Make compatible with node 0.10.0 streams interface #19

jkingyens opened this Issue Mar 11, 2013 · 10 comments


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Node 0.10.0 uses the new streams API (which also seems to include support for duplex streams). Would be great to get support for node 0.10.x+


juliangruber commented Mar 11, 2013

I thought the new stream api is backwards compatible?

Raynos commented Mar 12, 2013

@juliangruber not forward compatible.

You cant .read() an old style stream.

@enosfeedler pipe is pipe. If you need the "finish" event for WritableStream's we can ask @dominictarr to emit "finish" on through

What part of this is not compatible with 0.10 streams though?

@Raynos what does finish mean?

Raynos commented Mar 12, 2013

@dominictarr finish means you have called .end() on me and I had some data in my internal buffer I still had to flush. I have finished writing that data.

Raynos commented Mar 12, 2013

The use case is doing something like

function handleRequest(req, res) {
  req.pipe(request("/some-uri")).on("finish", function () {

So it means that the writable side is done? I don't want to know about buffers. I just want to know it's safe to continue.

If there is no buffered data, it still emits 'finish', right?

For a through stream, 'finish' should be the same thing as 'close'. (not necessarily the same as 'close' for a duplex, though)

Raynos commented Mar 12, 2013

@dominictarr it means the writable side is done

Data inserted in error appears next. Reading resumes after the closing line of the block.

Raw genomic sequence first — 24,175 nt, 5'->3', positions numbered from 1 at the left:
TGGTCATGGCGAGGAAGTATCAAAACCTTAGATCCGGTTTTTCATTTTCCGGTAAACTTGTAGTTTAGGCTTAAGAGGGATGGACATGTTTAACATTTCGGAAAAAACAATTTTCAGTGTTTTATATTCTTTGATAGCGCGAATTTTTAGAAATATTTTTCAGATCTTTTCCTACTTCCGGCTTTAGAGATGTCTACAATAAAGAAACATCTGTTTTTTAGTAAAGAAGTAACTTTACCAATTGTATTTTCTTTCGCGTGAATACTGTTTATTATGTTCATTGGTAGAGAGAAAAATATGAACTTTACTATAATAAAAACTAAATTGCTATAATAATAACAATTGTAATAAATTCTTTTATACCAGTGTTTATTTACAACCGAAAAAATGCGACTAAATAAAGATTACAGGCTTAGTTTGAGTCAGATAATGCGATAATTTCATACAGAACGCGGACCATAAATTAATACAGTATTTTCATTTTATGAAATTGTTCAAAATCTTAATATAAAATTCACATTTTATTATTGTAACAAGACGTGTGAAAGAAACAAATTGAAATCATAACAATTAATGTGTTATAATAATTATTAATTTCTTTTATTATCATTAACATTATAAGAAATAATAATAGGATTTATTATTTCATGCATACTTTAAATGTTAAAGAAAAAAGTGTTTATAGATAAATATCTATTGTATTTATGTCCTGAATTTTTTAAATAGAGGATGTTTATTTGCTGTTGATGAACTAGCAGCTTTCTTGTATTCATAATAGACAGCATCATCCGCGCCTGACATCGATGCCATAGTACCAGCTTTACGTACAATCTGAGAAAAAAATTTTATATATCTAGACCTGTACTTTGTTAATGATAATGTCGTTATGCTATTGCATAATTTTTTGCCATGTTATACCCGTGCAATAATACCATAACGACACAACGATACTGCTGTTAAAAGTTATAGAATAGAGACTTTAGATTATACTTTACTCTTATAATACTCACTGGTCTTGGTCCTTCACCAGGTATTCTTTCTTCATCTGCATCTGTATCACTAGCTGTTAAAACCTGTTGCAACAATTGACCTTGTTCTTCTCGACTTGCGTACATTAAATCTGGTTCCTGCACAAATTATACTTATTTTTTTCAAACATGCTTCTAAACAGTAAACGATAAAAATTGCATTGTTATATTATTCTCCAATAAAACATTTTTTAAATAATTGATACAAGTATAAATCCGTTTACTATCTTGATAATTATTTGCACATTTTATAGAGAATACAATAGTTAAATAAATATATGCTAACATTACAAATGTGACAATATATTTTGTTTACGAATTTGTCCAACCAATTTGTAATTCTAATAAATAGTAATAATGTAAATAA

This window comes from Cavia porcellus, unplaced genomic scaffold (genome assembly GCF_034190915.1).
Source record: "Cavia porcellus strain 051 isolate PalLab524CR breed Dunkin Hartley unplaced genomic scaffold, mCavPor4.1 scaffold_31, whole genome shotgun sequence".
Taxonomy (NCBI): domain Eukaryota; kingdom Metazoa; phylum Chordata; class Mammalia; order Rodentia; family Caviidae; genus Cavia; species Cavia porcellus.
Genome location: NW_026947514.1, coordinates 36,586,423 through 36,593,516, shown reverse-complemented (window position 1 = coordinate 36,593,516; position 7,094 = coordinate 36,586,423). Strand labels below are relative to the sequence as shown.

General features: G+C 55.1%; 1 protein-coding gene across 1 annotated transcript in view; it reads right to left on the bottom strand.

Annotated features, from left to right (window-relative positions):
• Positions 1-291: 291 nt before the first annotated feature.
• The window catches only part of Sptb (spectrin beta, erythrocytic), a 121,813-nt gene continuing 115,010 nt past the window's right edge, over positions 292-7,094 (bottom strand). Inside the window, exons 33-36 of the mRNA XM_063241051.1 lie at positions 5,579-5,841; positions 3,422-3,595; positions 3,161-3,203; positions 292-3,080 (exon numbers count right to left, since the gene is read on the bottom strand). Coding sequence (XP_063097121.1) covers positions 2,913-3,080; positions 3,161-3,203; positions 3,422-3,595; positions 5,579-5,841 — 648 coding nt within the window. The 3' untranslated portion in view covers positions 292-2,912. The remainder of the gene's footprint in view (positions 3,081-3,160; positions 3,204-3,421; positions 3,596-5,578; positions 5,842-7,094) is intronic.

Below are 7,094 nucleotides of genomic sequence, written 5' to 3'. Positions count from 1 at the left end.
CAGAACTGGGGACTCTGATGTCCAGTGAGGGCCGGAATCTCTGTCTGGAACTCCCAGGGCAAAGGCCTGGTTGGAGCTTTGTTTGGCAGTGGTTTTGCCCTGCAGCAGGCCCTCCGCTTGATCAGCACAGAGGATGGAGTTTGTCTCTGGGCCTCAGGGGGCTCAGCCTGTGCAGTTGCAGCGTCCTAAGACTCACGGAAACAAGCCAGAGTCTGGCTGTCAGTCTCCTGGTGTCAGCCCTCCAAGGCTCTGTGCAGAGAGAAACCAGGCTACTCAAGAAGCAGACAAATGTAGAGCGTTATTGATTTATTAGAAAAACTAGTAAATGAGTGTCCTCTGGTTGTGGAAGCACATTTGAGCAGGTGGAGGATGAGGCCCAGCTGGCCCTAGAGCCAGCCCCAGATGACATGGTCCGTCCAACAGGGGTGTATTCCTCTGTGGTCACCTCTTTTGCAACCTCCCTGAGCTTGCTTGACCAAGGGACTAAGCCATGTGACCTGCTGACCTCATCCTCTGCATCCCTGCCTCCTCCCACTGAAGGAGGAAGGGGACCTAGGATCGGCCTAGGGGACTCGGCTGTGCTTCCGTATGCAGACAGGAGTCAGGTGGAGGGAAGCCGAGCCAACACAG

@Raynos you do not explain in sufficient detail or refer to enough questions that I asked you for that to be a useful answer!

Raynos commented Mar 12, 2013


Given any Writable stream w, it should emit "finish" after end() has been called and it no longer has any state, any outstanding io to do and will not trigger a side effect in the future

Specifically for the through case. Once queue(null) has been called you can assume it's safe to emit "finish". Because the through contract is that once a chunk get's written to the stream, it's the responsibility of the write handler to transform it either synchronously or asynchronously and then queue(...) one or more values.

Once end get's called the through stream will either just queue(null) because there is no more data to move through the stream. Or it will handle waiting for all the asynchronous transformations and queue(null) eventually. As far as I understand it's the users of through's responsibility to not queue(null) early and emit "finish" too early.

now it should be noted that if the through stream is in a paused state and we have called end() and the user has called queue(null) then the Writable side of the through stream is finished. It's job was to transform the input being .write() to it and to eventually queue all the values and null. The Writable side SHOULD NOT have to wait for the Readable side to be resumed and for the internal buffer in through (the one for correct pause/resume buffering) to be emptied.

This means that "finish" can be emitted before "end"

isaacs commented Mar 12, 2013

If you have an old style stream, you can do this: var r = new Readable(); r.wrap(oldStream);

If you have a new stream, you can treat it like an old stream, and it'll function mostly the same once you start listening for 'data' (or call resume()) to start the flow.

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